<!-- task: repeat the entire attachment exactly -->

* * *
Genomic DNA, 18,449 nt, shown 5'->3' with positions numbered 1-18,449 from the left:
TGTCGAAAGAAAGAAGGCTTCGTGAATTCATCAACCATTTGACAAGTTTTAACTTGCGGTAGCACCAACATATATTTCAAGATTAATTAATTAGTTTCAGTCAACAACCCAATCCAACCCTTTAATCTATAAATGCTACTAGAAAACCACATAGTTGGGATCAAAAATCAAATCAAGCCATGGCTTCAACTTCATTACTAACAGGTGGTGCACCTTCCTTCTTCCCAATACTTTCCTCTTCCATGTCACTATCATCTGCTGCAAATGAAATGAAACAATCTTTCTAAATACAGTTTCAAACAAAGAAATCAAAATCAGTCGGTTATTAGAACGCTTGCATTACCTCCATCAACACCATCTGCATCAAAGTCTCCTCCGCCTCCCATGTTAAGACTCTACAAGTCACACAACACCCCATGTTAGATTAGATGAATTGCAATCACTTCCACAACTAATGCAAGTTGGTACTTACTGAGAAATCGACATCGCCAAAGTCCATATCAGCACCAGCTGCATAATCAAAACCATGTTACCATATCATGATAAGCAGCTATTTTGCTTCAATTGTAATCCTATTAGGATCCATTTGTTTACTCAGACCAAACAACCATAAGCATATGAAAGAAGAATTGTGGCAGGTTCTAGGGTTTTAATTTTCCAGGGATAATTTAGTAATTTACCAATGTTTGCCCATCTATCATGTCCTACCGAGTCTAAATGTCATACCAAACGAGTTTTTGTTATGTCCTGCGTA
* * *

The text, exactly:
Genomic DNA, 18,449 nt, shown 5'->3' with positions numbered 1-18,449 from the left:
TGTCGAAAGAAAGAAGGCTTCGTGAATTCATCAACCATTTGACAAGTTTTAACTTGCGGTAGCACCAACATATATTTCAAGATTAATTAATTAGTTTCAGTCAACAACCCAATCCAACCCTTTAATCTATAAATGCTACTAGAAAACCACATAGTTGGGATCAAAAATCAAATCAAGCCATGGCTTCAACTTCATTACTAACAGGTGGTGCACCTTCCTTCTTCCCAATACTTTCCTCTTCCATGTCACTATCATCTGCTGCAAATGAAATGAAACAATCTTTCTAAATACAGTTTCAAACAAAGAAATCAAAATCAGTCGGTTATTAGAACGCTTGCATTACCTCCATCAACACCATCTGCATCAAAGTCTCCTCCGCCTCCCATGTTAAGACTCTACAAGTCACACAACACCCCATGTTAGATTAGATGAATTGCAATCACTTCCACAACTAATGCAAGTTGGTACTTACTGAGAAATCGACATCGCCAAAGTCCATATCAGCACCAGCTGCATAATCAAAACCATGTTACCATATCATGATAAGCAGCTATTTTGCTTCAATTGTAATCCTATTAGGATCCATTTGTTTACTCAGACCAAACAACCATAAGCATATGAAAGAAGAATTGTGGCAGGTTCTAGGGTTTTAATTTTCCAGGGATAATTTAGTAATTTACCAATGTTTGCCCATCTATCATGTCCTACCGAGTCTAAATGTCATACCAAACGAGTTTTTGTTATGTCCTGCGTA